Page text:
May 03, 2018
3 min read

Probiotics may be ‘viable strategy’ for CDI prevention

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Using probiotics as a prophylaxis for Clostridium difficile was safe and reduced the risk for infection among hospitalized patients by two-thirds, according to a large meta-analysis published in Infection Control and Hospital Epidemiology.

In a separate study, however, researchers reported that adherence to consistent probiotic use at a single tertiary-care medical center was low, which they said demonstrates potential implementation challenges.

“While it’s not a perfect solution for a bacterium that has proven very difficult to prevent and treat, probiotics could offer patients another line of defense,” Bradley C. Johnston, PhD, associate professor of epidemiology at Dalhousie University in Canada, said in a press release.

“We worked with clinical trialists from 12 countries that willingly shared their data with us to conduct what is known as an individual patient data meta-analysis and we demonstrated that we should be considering probiotics as a viable strategy for preventing [C. difficile infection (CDI)] in patients.”

Probiotics reduce CDI

Previous research has shown that probiotics can reduce up to 64% of CDI incidence, according to Johnston and colleagues. However, a lack of evidence and safety concerns have prevented guideline panels from recommending them as a CDI prophylaxis.

To address these issues, Johnston and colleagues examined data from 18 randomized controlled trials that compared the outcomes of 6,851 adult and pediatric patients who either received probiotics, placebo or no treatment (standard of care) to determine whether probiotics were safe and effective against CDI acquisition. They found that probiotics significantly reduced the risk for CDI by approximately two-thirds in both an unadjusted analysis (OR = 0.37; 95% CI, 0.25-0.55) and an analysis adjusted for age, gender, hospitalization status, and antibiotic exposure (OR = 0.35; 95% CI, 0.23-0.55). When stratified by probiotic type, only multispecies probiotics offered significant protection against CDI (OR = 0.33; 95% CI, 0.20-0.56) compared with no probiotic. They were particularly beneficial in hospitals with a CDI incidence rate of at least 5% (P = .007), according to the researchers.

“The observation that probiotic prophylaxis is of greater benefit in populations with moderate-to-high baseline risk should inform site selection in future studies, as should the use of probiotics in clinical settings,” they wrote.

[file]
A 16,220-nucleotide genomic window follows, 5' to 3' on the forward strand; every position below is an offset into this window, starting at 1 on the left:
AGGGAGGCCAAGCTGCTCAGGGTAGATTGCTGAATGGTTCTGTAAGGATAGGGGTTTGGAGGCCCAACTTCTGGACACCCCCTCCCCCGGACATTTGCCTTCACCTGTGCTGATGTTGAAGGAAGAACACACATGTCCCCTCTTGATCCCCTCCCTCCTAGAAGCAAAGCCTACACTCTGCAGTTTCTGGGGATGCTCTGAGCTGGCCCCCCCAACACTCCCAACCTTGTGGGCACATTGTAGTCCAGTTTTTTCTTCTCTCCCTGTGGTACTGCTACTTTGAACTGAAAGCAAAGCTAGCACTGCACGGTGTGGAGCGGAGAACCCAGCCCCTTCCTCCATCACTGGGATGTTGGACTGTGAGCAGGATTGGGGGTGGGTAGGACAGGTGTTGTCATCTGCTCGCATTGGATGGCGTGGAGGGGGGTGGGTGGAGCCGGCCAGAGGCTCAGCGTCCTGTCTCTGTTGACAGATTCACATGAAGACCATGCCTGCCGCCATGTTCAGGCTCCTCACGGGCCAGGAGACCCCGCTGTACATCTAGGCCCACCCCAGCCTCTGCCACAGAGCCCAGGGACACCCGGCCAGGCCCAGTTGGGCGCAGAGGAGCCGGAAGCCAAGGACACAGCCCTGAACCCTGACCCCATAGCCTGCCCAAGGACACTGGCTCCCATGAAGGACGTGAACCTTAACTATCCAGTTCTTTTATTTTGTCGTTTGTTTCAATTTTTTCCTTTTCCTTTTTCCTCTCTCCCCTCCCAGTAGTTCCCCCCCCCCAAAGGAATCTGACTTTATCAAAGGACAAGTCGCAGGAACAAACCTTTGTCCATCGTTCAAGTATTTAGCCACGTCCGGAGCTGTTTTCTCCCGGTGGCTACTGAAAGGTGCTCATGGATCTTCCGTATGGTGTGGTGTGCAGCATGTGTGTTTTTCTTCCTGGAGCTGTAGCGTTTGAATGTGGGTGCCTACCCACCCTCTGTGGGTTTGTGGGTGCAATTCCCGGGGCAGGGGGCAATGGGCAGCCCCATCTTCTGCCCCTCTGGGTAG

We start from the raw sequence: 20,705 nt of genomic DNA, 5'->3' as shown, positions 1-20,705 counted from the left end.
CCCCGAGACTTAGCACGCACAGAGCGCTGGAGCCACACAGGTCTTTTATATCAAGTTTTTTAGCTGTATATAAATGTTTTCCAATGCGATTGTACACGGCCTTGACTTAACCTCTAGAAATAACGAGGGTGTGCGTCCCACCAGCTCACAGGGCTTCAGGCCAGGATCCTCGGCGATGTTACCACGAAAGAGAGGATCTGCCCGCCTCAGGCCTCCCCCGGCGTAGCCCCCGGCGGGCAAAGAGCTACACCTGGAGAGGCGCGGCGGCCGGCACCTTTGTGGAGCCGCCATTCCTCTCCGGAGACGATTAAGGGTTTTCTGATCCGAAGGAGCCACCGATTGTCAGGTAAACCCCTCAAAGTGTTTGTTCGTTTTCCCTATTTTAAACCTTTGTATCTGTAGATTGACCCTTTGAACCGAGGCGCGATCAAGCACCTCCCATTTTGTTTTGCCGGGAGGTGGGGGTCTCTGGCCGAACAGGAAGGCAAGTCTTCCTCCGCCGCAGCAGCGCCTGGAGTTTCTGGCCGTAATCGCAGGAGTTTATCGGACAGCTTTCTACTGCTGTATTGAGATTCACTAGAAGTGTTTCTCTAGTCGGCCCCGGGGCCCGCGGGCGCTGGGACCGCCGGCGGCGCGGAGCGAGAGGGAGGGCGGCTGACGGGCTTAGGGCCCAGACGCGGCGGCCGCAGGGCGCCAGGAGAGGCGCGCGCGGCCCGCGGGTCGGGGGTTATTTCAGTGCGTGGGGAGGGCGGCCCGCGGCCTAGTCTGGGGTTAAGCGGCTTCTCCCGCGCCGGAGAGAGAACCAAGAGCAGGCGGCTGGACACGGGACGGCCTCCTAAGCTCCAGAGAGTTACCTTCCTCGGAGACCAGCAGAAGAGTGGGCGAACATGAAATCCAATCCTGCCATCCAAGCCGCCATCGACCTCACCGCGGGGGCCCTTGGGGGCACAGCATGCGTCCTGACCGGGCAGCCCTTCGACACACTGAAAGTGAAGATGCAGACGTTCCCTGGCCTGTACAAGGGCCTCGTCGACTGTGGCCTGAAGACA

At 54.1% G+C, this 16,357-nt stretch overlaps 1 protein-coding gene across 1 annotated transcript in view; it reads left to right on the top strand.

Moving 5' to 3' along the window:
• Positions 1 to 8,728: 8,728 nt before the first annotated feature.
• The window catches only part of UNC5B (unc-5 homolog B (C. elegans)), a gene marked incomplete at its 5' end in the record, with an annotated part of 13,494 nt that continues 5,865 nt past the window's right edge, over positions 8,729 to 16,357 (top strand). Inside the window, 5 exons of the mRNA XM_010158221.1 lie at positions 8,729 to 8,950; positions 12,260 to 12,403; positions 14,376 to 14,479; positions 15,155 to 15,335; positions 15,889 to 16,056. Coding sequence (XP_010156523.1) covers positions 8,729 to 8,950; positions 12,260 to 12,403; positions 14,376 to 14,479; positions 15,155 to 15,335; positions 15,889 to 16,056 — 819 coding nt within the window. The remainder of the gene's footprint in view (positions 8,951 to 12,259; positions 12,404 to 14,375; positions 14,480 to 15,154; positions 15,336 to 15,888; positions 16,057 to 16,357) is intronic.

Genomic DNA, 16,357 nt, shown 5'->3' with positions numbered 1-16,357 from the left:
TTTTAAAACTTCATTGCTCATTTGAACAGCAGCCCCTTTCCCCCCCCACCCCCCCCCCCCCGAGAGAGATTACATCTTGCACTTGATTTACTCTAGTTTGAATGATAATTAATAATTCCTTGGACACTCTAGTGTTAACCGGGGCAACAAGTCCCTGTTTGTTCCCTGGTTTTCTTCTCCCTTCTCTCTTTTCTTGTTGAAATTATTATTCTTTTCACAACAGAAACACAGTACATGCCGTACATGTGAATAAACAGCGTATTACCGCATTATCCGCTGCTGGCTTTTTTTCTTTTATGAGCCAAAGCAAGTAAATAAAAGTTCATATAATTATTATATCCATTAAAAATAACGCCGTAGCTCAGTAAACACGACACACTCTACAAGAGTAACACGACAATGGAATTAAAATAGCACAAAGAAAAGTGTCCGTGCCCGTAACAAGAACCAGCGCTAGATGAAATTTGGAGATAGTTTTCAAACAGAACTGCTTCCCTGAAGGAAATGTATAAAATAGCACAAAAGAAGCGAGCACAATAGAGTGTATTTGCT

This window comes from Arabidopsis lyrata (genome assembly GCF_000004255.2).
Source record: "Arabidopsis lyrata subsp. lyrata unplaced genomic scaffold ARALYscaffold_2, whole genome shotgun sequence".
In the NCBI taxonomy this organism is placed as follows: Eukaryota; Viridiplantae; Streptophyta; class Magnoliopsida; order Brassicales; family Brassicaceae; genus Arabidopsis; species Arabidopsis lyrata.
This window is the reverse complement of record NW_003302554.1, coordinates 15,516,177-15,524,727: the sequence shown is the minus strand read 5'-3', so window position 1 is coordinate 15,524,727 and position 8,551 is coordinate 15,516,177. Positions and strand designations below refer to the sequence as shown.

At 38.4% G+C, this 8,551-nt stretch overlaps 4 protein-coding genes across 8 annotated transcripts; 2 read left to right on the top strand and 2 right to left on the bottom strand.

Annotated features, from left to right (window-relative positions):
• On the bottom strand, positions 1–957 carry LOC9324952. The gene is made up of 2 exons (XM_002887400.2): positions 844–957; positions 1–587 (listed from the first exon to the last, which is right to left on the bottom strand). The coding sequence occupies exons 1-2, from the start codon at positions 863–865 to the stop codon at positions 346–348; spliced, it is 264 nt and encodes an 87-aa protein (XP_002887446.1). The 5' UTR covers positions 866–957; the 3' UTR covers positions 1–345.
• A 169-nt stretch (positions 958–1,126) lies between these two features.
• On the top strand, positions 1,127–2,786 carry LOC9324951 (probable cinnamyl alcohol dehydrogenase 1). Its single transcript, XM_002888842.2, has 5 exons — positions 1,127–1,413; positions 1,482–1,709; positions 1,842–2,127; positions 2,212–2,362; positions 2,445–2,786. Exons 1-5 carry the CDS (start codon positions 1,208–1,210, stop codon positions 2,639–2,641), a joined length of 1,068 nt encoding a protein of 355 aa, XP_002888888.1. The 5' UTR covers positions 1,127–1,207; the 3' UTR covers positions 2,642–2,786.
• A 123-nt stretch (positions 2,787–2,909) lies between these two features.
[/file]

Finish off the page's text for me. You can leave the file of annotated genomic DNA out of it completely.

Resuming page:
In a safety analysis, the number of serious adverse events were similar in the intervention and control arms (12.4% vs. 12.1%), and none were linked to probiotic use.

Low adherence

In the second study, William Trick, MD, clinician at Cook County Health and Hospitals System, and colleagues performed a before-and-after invention at a 694-bed tertiary-care medical center to assess the impact and feasibility of probiotic use as a primary CDI prevention strategy. After a 12-month baseline period, the researchers prescribed patients on antibiotic therapy to also receive probiotic capsules that contained three Lactobacillus spp: L. acidophilus, L. casei and L. rhamnosus. Certain patients, including those in the neonatal, pediatric and oncology wards, were excluded from the intervention.

Overall, 251 CDI episodes occurred among 360,016 patient days, yielding an incidence rate of 7.0 per 10,000 patient days. CDI incidence was similar during the baseline and intervention periods (6.9 vs. 7.0 per 10,000 patients days). However, there was a significant decrease during the final 6 months of the intervention period compared with the first 6 months, demonstrating a possible delayed benefit (incidence rate ratio = 0.6; 95% CI, 0.4-0.9), according to the researchers.

Medical records showed that missed probiotic doses were common. Only 26% of eligible patients received a probiotic at the right time, highlighting implementation challenges, according to Trick and colleagues. Still, Trick said in the release that probiotics could be a safe and low-cost prevention option for CDI that will likely benefit patients in the long-run.

“The delayed effect is consistent with prior literature and may have been related to poor fidelity to the protocol for probiotic administration and a delayed gradual reduction in environmental contamination,” the researchers concluded. “Our quality improvement intervention in a large hospital encountered substantial implementation challenges. It is critical that such real-world applications are evaluated and reported to guide future quality-improvement research efforts based on the lessons learned. Given the foundation of evidence supporting probiotics to prevent CDI, interventions that achieve better distribution of probiotic and focused environmental cleaning before intervention and control periods are needed to quantify the impact of probiotics on CDI.” – by Stephanie Viguers


Johnston BC, et al. Infect Control Hosp Epidemiol. 2018;doi:10.1017/ice.2018.84.

Trick WE, et al. Infect Control Hosp Epidemiol. 2018;doi:10.1017/ice.2018.76.

Disclosures: Johnston reports receiving a grant from Bio-K Plus International Inc. for work outside of this submitted research. Tick reports receiving compensation from Bio-K Plus for travel to present findings to the company’s advisory board. Please see the studies for a list of all other authors’ relevant financial disclosures.